How to choose the right study partner

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Learning can be a lonely business when it’s just you and your books.

For some study partners are key for mutual support as well as learning.  But how do you pick a suitable study buddy? Does an online group work as well as actual contact?  And when is it better to study alone?

Find a friend…

Study partners can offer personal and academic support: you learn together while also offering each other mutual support when things get tough. Whether you have one study partner or are part of a group, Mary Dobson, AAT Curriculum Lead at Doncaster College and University Centre said: “We actively encourage our students from day one to work with the person they are sat next to. I find this encourages the student to engage with each other from the beginning of the course”.

If you want to work with one person, then it makes sense to find someone with the same attitude to work as you. That can be as simple as finding someone who likes to study at the same time of day as you – if you’re a night owl then you don’t want a lark as a study mate.

…Or friends

If you’d rather, you can have multiple mates: particularly if you want to harness the benefits of technology when working. Catherine Andrews of Tameside College said: “It’s all about mutual support, helping each other work and bouncing ideas of each other. My A level group all support each other through a WhatsApp group: it doesn’t need to be a one to one personal support”.

Leanne Pilkington is in her third and final year at Doncaster College studying AAT Level 4. She said: “When you start college you form groups you work best with. Thankfully, there are a few of us who have been around since Level 2. We help each other out and have WhatsApp groups to throw ideas around and discuss our ways of revising”.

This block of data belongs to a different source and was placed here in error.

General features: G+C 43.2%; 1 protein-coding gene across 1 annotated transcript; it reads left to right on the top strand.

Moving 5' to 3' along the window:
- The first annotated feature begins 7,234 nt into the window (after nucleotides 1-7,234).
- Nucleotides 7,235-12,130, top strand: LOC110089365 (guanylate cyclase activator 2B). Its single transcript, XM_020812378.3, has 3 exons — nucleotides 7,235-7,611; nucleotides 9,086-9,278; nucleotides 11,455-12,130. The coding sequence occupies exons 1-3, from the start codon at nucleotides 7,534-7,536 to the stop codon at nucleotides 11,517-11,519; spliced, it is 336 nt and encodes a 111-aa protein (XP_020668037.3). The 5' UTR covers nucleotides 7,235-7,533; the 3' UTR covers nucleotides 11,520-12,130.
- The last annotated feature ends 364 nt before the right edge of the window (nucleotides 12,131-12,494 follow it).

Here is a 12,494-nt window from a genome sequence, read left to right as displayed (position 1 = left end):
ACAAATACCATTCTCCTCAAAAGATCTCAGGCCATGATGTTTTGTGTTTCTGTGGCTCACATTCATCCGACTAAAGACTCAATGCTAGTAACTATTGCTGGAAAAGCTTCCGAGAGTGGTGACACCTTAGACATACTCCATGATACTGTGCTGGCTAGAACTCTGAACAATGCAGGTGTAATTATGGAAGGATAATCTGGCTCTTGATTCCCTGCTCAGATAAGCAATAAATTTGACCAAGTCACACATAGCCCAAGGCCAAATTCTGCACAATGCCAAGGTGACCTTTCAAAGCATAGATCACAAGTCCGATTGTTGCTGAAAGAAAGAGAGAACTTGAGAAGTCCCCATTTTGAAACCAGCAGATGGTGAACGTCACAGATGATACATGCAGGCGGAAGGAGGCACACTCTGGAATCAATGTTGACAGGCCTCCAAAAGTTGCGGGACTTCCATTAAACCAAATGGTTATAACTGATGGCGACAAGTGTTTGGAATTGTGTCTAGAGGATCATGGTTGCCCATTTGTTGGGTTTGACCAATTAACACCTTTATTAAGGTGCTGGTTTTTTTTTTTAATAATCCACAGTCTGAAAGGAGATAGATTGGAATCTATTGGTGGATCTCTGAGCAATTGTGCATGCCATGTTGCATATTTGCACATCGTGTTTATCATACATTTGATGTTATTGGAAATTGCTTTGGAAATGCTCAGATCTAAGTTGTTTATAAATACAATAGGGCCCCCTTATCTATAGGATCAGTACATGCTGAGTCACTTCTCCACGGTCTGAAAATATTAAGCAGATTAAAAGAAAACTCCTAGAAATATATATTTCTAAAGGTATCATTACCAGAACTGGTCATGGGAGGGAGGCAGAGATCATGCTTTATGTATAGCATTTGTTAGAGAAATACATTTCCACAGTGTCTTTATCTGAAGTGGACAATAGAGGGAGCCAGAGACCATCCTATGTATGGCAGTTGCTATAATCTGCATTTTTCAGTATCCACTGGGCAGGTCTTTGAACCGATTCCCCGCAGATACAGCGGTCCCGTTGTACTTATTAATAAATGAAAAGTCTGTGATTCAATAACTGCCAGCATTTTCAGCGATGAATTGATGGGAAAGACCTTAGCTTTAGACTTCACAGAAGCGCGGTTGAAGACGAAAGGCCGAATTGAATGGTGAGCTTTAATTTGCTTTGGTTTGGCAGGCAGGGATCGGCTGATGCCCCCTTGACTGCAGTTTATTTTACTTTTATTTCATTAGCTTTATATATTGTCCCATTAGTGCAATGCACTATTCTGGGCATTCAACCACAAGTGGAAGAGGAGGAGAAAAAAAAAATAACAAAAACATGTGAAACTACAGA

Rebecca Fay is fully AAT qualified and is now studying towards ACCA. Like Leanne, she didn’t have a single study friend but was part of an online support group. “I joined the AAT students group Facebook page. Students would use it to ask technical questions or even just as a venting agent to air their stresses with studying. Indirectly this was helpful because it reassured me that when I was struggling I was not the only one and actually to feel like that was quite normal”.

What’s the theory?

Two heads are better than one, says the proverb. There’s even an academic study to support this. In Classmate Peer Coaching: a Study Buddy Support Scheme (2014, University of Wollongong) the research found that those who participated in a buddy scheme were less likely to drop out of their courses, more likely to pass their exams and were overwhelmingly (more than 90%) in favour of the scheme.

That study might have been of antipodean midwives and nurses, but having a study buddy works whatever you’re studying. And actually, it’s particularly useful for AAT students. Dobson said: “I think it is an excellent idea to have a study partner. Our learners are only in college for six hours per week so by having a study partner they are able to ask each other questions outside of class and if they are still not 100% sure they can then contact the tutor”.